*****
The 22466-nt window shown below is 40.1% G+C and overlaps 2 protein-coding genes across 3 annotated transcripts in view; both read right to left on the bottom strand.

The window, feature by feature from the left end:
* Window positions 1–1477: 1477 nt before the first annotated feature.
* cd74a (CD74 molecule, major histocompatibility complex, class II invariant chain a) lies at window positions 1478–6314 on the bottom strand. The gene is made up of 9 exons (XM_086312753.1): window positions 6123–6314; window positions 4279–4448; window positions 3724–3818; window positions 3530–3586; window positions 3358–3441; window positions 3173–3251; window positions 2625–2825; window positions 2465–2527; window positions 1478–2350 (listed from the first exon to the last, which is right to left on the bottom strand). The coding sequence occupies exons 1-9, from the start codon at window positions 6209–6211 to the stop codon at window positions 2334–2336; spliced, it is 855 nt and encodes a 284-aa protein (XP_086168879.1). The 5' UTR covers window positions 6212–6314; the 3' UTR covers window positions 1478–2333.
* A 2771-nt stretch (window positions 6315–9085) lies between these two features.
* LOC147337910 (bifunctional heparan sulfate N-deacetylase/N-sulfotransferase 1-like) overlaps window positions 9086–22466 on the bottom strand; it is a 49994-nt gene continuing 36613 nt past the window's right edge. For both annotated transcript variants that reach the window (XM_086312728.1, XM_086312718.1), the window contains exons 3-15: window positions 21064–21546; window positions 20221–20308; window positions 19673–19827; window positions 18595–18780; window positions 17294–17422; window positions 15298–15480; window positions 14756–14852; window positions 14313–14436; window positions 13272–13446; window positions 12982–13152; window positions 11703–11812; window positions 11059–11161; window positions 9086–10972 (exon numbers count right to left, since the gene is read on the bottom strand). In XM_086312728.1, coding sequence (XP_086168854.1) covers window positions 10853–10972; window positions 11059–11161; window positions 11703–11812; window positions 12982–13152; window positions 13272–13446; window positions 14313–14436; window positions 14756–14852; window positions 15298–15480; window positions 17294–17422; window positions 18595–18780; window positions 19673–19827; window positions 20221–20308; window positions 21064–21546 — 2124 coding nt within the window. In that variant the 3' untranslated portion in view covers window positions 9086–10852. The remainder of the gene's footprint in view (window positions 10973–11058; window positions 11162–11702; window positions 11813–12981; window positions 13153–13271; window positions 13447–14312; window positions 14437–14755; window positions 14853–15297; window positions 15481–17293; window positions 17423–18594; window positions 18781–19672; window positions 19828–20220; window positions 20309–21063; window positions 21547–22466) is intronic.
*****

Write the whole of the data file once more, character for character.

The 22466-nt window shown below is 40.1% G+C and overlaps 2 protein-coding genes across 3 annotated transcripts in view; both read right to left on the bottom strand.

The window, feature by feature from the left end:
* Window positions 1–1477: 1477 nt before the first annotated feature.
* cd74a (CD74 molecule, major histocompatibility complex, class II invariant chain a) lies at window positions 1478–6314 on the bottom strand. The gene is made up of 9 exons (XM_086312753.1): window positions 6123–6314; window positions 4279–4448; window positions 3724–3818; window positions 3530–3586; window positions 3358–3441; window positions 3173–3251; window positions 2625–2825; window positions 2465–2527; window positions 1478–2350 (listed from the first exon to the last, which is right to left on the bottom strand). The coding sequence occupies exons 1-9, from the start codon at window positions 6209–6211 to the stop codon at window positions 2334–2336; spliced, it is 855 nt and encodes a 284-aa protein (XP_086168879.1). The 5' UTR covers window positions 6212–6314; the 3' UTR covers window positions 1478–2333.
* A 2771-nt stretch (window positions 6315–9085) lies between these two features.
* LOC147337910 (bifunctional heparan sulfate N-deacetylase/N-sulfotransferase 1-like) overlaps window positions 9086–22466 on the bottom strand; it is a 49994-nt gene continuing 36613 nt past the window's right edge. For both annotated transcript variants that reach the window (XM_086312728.1, XM_086312718.1), the window contains exons 3-15: window positions 21064–21546; window positions 20221–20308; window positions 19673–19827; window positions 18595–18780; window positions 17294–17422; window positions 15298–15480; window positions 14756–14852; window positions 14313–14436; window positions 13272–13446; window positions 12982–13152; window positions 11703–11812; window positions 11059–11161; window positions 9086–10972 (exon numbers count right to left, since the gene is read on the bottom strand). In XM_086312728.1, coding sequence (XP_086168854.1) covers window positions 10853–10972; window positions 11059–11161; window positions 11703–11812; window positions 12982–13152; window positions 13272–13446; window positions 14313–14436; window positions 14756–14852; window positions 15298–15480; window positions 17294–17422; window positions 18595–18780; window positions 19673–19827; window positions 20221–20308; window positions 21064–21546 — 2124 coding nt within the window. In that variant the 3' untranslated portion in view covers window positions 9086–10852. The remainder of the gene's footprint in view (window positions 10973–11058; window positions 11162–11702; window positions 11813–12981; window positions 13153–13271; window positions 13447–14312; window positions 14437–14755; window positions 14853–15297; window positions 15481–17293; window positions 17423–18594; window positions 18781–19672; window positions 19828–20220; window positions 20309–21063; window positions 21547–22466) is intronic.